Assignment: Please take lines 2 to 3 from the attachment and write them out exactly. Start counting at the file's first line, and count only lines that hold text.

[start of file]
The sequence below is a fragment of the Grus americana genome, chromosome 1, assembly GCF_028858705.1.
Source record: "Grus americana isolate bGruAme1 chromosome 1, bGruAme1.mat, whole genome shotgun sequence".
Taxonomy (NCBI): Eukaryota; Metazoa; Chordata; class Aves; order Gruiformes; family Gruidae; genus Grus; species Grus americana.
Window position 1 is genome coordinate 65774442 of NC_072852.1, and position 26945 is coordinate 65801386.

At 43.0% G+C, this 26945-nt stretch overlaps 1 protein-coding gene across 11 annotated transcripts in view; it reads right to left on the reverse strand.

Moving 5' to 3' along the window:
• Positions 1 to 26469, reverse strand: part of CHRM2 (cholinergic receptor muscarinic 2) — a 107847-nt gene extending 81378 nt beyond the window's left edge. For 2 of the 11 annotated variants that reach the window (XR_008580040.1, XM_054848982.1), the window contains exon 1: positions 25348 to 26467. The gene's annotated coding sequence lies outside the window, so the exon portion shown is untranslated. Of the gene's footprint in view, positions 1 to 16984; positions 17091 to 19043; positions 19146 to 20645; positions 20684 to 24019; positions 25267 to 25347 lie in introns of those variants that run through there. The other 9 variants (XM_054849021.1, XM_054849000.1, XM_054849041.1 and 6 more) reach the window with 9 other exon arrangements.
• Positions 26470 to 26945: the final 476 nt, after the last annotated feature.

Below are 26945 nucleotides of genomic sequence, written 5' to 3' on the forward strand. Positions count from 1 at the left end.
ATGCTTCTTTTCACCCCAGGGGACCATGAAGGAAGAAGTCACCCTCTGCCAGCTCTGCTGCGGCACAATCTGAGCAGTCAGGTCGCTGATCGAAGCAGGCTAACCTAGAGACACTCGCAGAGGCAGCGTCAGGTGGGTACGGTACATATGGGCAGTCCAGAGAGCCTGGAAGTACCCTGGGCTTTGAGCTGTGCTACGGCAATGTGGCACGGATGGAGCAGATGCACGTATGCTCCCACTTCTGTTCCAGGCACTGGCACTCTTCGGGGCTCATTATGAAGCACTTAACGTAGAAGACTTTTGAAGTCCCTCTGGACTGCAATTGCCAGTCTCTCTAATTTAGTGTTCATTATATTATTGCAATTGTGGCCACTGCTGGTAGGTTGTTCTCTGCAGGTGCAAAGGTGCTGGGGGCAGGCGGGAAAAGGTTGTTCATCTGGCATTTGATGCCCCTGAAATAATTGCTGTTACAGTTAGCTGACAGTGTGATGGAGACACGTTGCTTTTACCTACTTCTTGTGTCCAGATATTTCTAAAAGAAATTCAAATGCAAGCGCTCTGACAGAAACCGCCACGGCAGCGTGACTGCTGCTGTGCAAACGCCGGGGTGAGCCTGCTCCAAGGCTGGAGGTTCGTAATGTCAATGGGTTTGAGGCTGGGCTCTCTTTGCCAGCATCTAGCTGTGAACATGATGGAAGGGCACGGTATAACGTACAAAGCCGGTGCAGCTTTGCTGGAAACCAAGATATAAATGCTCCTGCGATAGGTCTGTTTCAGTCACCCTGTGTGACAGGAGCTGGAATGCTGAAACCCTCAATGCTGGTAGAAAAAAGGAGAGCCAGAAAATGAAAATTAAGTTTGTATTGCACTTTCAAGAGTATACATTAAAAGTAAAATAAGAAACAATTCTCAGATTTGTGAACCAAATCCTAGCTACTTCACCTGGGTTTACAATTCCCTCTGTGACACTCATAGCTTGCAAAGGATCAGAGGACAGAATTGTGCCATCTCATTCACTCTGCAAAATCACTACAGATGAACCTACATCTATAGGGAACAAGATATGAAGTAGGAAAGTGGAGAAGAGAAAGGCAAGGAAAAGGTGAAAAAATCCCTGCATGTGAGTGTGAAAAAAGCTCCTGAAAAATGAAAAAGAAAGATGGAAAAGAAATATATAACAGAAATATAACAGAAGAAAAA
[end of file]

Source record: "Grus americana isolate bGruAme1 chromosome 1, bGruAme1.mat, whole genome shotgun sequence".
Taxonomy (NCBI): Eukaryota; Metazoa; Chordata; class Aves; order Gruiformes; family Gruidae; genus Grus; species Grus americana.